UK-based firm, Clarke Energy, has been named the preferred bidder for two power plants in Rwanda which will generate power from Lake Kivu, a statement released this week has indicated.
The statement noted that the projects will include approximately 25 gas engines from General Electric’s power arm which manufactures gas engines used to generate electricity.
General Electric (GE) is the company behind the popular Jenbacher and Waukesha gas engines. Clarke Energy is the authorized sale and service provider of Jenbancher across 25 countries.
Clarke Energy will deliver gas engines across Symbion Power’s Kivu 56 and Kibuye Power 1 (KP1) power plants, both of which are located on the shores of Lake Kivu in the Western Province.
Symbion Power is an energy development company which entered a concession agreement with Rwanda last year to invest in the extraction of methane gas from Lake Kivu.
The Kivu 56 project is planned to export 56 megawatts of power into Rwanda’s grid under a 25-year concession. KP1 originated as an earlier pilot project while Symbion acquired the plant in 2016 to upgrade it from 3.6 megawatts to 25 megawatts. The upgrade is expected to be added to the country’s grid system under a separate 25-year concession.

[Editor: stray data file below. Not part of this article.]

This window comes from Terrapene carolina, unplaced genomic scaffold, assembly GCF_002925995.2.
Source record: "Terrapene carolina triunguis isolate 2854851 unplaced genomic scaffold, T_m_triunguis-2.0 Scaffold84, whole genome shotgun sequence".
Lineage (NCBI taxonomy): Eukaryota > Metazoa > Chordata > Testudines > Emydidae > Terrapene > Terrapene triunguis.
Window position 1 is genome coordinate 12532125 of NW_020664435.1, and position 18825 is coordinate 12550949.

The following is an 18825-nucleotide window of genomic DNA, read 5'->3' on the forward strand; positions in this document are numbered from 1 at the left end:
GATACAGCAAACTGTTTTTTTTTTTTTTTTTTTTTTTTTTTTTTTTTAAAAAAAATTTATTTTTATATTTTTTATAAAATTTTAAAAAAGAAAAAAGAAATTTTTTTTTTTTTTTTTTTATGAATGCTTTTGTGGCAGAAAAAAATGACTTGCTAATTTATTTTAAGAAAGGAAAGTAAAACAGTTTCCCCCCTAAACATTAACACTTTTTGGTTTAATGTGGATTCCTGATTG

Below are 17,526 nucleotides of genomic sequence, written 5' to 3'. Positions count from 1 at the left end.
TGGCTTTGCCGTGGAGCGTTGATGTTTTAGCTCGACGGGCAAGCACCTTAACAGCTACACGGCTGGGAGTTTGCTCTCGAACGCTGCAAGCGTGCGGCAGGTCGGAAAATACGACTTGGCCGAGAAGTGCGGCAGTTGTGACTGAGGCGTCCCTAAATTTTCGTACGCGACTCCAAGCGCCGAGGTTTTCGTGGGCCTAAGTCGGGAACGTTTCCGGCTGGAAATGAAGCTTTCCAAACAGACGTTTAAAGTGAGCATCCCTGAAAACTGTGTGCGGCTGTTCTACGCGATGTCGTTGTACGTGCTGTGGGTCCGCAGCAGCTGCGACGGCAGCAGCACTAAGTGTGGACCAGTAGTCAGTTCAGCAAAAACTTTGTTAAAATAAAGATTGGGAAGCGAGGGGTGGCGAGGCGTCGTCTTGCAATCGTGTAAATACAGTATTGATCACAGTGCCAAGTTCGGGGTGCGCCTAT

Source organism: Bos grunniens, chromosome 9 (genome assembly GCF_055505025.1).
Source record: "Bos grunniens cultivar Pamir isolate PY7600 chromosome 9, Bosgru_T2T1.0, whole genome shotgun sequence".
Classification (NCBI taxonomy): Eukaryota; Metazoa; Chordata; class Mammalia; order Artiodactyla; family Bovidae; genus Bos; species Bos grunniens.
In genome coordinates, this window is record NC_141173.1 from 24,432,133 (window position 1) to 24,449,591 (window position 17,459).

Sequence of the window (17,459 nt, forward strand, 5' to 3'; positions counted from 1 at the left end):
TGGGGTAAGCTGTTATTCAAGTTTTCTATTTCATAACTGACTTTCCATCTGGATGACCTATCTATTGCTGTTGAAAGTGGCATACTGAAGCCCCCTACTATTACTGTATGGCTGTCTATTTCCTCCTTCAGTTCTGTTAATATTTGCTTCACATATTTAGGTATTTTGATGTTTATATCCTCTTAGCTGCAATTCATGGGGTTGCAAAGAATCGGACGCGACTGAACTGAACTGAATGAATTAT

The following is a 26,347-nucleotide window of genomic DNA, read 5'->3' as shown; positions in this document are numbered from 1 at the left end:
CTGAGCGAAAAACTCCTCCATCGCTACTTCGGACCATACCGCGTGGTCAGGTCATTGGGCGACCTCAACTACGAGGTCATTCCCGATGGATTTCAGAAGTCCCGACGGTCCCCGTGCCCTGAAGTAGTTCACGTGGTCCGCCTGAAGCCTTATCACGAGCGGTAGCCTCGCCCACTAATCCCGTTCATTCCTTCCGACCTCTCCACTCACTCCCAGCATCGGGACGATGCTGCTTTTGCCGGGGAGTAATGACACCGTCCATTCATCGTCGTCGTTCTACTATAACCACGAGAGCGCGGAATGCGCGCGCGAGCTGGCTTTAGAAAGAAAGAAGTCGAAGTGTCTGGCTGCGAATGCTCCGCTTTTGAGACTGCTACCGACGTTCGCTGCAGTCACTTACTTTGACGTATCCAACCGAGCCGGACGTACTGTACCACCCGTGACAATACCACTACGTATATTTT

“After a long and rigorous competitive process, we have selected Clarke Energy, using GE’s Jenbacher gas engines, as our preferred technology provider,” Symbion Power’s chief executive, Paul Hinks, said in a statement.
The two power projects at Lake Kivu are expected to increase electricity capacity by 81 megawatts and significantly reduce the current cost of power generation.
Clarke Energy’s Managing Director in Africa, Alan Fletcher, said they are delighted to have been named the preferred bidder by Symbion Power, highlighting that their proposed solution is able to deliver reliable supplies of sustainable energy and support jobs in Rwanda.
The gas engines that the firm will deliver will provide higher efficiency and increased capacity for Symbion Power’s projects, the statement added.